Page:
First be reconciled to your brother or sister. . .
For some people, the moments in the liturgy following the prayers of the church are awkward ones. The presiding minister offers these words: "The peace of Christ be with you always." The congregation responds "And also with you." The members of the congregation are then invited to "share the peace" with one another. What does that really mean?
Sharing God’s peace is not simply offering a friendly hello to those sitting around you. Sharing God’s peace is not a time for catching up on news with your neighbor or for reminding someone about an upcoming meeting. Sharing God’s peace does not require each worshiper to offer a sign of God’s peace to every other worshiper present.
Sharing God’s peace with one another is an act of reconciliation. It is an opportunity for God’s people to be reconciled with one another as they offer their gifts to God and before they receive the gift of Holy Communion.
Jesus’ Sermon on the Mount, as recorded in Matthew’s Gospel, lays a foundation for the practice of sharing God’s peace. "So when you are offering your gift at the altar, if you remember that your brother or sister has something against you, leave your gift there before the altar and go; first be reconciled to your brother or sister, and then come and offer your gift" (Matthew 5:23-24).
Other sources from the early church confirm the practice of sharing the gift of peace. In the Didache, an early Christian writing nearly as old as many of the New Testament writings, the Christian community is encouraged to "come together on the Lord’s day, having first confessed your sins so that your sacrifice may be pure. Anyone who has a quarrel with his fellow should not gather with you until he has been reconciled, lest your sacrifice be profaned."
This passage from the Didache confirms that the pattern Jesus spoke about in the Sermon on the Mount became a regular weekly occurrence in the early Christians’ practice of Holy Communion.
Over centuries, the exchange of peace sometimes came later in the service, after the Lord’s Prayer and before the distribution of Communion. Some congregations still exchange the peace at this point, though the preferred placement in Evangelical Lutheran Worship is following the intercessory prayers and before the offering (quite likely the more ancient pattern).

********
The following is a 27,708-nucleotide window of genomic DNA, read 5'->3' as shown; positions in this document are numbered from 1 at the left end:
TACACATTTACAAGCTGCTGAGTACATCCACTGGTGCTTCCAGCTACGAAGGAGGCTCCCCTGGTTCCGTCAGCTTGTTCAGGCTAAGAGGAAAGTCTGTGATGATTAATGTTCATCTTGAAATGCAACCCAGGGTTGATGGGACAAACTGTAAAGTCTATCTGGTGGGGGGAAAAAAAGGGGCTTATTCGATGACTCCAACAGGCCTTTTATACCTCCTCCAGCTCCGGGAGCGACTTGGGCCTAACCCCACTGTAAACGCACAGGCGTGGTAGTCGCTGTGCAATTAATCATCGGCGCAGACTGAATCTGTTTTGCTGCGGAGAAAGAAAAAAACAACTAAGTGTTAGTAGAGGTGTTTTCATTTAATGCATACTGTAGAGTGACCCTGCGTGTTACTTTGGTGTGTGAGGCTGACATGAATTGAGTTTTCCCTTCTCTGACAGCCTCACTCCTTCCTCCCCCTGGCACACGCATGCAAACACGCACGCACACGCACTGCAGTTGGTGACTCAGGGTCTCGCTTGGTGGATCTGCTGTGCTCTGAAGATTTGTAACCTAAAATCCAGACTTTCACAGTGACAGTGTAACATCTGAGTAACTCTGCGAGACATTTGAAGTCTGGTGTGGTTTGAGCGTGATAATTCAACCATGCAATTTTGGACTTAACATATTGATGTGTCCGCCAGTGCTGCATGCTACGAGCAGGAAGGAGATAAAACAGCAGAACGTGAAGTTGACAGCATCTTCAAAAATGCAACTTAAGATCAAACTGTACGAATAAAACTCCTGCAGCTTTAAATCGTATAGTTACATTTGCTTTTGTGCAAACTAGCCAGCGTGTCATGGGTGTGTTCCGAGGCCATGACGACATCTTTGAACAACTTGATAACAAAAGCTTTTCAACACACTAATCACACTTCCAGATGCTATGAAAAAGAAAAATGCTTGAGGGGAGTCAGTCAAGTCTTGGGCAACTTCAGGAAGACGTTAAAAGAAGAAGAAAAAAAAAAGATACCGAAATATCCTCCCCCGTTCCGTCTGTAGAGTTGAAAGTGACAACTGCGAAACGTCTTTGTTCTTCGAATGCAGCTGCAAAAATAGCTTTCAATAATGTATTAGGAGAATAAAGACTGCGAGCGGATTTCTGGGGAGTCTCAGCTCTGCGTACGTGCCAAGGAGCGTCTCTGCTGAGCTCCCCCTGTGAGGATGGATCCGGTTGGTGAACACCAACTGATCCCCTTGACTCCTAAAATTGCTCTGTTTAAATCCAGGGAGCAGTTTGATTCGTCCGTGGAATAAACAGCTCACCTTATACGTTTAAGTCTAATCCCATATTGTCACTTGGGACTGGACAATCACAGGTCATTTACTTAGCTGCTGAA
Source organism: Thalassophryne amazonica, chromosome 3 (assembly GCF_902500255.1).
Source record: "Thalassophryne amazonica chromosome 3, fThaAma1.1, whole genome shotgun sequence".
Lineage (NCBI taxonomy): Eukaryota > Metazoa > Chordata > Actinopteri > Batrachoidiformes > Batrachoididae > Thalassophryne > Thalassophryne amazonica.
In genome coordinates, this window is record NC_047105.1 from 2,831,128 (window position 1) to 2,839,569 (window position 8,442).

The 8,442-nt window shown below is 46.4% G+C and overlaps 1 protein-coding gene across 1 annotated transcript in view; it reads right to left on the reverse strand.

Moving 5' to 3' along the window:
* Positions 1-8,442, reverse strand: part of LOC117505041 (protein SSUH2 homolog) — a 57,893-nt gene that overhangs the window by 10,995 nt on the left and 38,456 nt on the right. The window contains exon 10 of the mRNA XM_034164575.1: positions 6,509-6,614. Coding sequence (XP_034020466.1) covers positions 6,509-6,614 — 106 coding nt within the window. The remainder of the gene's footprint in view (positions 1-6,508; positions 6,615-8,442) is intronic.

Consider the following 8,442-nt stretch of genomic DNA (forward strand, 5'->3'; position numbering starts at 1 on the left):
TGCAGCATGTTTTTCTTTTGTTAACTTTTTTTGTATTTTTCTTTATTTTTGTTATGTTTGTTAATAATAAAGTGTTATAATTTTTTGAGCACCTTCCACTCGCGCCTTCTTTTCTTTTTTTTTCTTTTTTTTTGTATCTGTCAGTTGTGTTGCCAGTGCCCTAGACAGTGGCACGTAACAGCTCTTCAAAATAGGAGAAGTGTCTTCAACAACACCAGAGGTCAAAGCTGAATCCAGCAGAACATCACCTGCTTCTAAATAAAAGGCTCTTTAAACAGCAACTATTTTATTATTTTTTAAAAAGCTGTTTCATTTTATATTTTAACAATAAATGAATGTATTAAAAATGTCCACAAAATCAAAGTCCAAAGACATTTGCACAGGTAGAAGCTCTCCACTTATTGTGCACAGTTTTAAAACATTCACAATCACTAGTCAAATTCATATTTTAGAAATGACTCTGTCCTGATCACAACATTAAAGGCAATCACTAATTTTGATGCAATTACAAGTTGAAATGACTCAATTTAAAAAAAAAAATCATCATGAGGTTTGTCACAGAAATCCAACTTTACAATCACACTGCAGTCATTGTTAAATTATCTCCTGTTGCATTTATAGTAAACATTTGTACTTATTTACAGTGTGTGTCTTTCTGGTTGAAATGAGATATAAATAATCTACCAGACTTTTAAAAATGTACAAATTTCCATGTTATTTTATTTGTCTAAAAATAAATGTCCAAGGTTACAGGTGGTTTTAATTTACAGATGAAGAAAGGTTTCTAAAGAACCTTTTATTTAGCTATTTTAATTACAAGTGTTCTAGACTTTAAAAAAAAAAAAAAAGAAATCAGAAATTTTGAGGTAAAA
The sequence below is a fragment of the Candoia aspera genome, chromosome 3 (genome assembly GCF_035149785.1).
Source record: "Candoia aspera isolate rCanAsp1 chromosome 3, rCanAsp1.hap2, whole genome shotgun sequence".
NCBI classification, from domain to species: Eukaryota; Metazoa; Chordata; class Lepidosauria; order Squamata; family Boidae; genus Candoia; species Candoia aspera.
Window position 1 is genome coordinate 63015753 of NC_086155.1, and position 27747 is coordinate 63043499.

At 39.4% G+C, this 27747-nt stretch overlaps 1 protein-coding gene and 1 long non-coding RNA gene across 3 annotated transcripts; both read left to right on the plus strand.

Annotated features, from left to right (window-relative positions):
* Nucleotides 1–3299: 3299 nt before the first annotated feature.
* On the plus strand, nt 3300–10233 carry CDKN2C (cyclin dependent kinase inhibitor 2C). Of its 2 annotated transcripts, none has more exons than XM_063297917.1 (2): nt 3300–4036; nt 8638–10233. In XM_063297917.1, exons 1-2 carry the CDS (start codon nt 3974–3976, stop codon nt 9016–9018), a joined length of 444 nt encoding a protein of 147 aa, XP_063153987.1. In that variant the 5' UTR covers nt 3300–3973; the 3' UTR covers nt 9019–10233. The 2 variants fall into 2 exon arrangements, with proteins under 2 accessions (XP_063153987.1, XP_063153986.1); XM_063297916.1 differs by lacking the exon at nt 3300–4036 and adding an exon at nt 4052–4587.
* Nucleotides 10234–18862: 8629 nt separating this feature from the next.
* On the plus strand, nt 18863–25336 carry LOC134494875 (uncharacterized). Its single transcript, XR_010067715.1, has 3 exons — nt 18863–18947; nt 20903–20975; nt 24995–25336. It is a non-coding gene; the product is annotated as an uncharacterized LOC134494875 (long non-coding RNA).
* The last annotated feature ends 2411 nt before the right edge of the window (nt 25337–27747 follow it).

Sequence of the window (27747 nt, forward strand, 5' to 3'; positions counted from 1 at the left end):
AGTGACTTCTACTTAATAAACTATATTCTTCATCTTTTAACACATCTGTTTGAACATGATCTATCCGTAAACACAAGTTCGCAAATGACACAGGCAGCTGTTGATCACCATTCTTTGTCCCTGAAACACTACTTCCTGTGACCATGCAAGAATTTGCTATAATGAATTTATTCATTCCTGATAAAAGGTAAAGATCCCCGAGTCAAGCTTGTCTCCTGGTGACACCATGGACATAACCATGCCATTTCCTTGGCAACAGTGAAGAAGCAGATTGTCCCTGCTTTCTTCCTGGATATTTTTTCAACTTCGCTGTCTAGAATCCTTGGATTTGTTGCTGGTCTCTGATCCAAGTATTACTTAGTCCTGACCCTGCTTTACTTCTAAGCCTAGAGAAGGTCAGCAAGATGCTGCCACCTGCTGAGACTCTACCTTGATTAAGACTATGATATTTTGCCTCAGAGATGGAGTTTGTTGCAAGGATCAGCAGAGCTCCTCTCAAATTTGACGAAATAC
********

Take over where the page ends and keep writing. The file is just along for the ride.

That the sharing of the peace follows the prayers of the church is not accidental. Having been forged into a common people in Holy Baptism, the congregation prays for peace in the Church, peace in the world, and peace for all those in need. Then the congregation follows through with the people offering peace and reconciliation to one another. This is not human peace alone, but the peace which is possible only through Christ. Then, after the exchange of peace, material gifts are offered to God, for the well-being and peace of the Church, the world, and its people. Finally, having prayed for and enacted the peace, we receive the Holy Communion.
Seen in context, it is clear why the exchange of Christ’s peace is not a time for saying "Good morning," or for commenting on a neighbor’s new outfit, or for reminding someone about next week’s potluck supper. It is, rather, a time to set aside our human differences and to recognize and enact our baptismal unity as children of God.
What can the exchange of peace teach us for daily living? Christians are a people who seek reconciliation with one another. Making peace is a daily action in our lives. We do not need to wait to come to church on Sunday morning in order to make peace with our neighbors and our family members. Sharing God’s peace is a daily opportunity.
- Van Loon, Ralph R. and S. Anita Stauffer. Worship Wordbook. Minneapolis: Augsburg Fortress, 1995. This "worship dictionary" offers historical information and practical guidance regarding the rites and rubrics of Lutheran Book of Worship and Occasional Services. An important reference volume for use by pastors, worship committees, and altar guilds. ISBN: 0806605480.